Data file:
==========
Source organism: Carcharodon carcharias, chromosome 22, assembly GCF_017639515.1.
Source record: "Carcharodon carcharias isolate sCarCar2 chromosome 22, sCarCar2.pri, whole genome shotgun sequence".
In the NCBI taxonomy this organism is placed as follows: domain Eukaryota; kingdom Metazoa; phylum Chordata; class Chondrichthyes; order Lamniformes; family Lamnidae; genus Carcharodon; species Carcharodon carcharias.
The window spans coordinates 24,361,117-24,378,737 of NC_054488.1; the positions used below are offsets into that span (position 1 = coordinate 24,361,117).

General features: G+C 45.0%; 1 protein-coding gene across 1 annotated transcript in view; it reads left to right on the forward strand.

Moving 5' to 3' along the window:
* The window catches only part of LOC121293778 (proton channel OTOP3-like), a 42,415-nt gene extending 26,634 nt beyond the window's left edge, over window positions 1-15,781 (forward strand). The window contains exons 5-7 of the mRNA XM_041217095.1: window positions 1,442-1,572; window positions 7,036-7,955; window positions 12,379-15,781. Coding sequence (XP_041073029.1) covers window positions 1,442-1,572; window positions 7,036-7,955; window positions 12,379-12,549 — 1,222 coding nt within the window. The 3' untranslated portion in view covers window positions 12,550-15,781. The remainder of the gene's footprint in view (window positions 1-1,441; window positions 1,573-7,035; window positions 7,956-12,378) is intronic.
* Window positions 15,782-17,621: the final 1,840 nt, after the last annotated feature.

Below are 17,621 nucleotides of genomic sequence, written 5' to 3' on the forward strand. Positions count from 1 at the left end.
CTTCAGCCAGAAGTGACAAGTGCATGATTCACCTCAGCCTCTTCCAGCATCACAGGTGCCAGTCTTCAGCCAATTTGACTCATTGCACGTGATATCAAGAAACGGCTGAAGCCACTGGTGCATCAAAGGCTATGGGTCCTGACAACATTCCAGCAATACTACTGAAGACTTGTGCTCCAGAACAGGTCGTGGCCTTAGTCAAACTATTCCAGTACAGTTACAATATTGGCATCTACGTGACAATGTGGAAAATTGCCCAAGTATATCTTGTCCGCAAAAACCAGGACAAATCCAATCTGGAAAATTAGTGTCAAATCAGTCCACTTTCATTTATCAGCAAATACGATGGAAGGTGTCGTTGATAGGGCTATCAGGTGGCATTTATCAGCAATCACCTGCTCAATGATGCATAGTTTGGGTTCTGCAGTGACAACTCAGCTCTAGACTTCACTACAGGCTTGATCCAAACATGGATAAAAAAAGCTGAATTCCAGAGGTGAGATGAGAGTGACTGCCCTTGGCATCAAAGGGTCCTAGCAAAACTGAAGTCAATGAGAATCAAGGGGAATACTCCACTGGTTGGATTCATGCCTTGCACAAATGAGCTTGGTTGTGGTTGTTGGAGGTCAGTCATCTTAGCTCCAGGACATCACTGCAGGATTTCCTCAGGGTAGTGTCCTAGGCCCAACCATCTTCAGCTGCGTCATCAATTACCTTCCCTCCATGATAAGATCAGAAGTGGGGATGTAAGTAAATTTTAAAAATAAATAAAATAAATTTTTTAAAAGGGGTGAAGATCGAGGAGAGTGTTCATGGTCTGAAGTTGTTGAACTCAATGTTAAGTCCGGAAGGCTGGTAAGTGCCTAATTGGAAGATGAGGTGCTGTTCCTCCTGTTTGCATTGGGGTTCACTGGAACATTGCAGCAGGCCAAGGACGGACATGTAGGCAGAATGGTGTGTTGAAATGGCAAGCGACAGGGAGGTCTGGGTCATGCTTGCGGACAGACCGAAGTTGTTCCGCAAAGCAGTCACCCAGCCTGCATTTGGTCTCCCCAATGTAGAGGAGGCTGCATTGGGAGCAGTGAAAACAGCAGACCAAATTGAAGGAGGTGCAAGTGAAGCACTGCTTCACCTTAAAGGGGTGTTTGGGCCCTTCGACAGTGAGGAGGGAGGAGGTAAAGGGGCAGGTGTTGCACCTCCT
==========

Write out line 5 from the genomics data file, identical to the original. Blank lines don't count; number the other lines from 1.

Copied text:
General features: G+C 45.0%; 1 protein-coding gene across 1 annotated transcript in view; it reads left to right on the forward strand.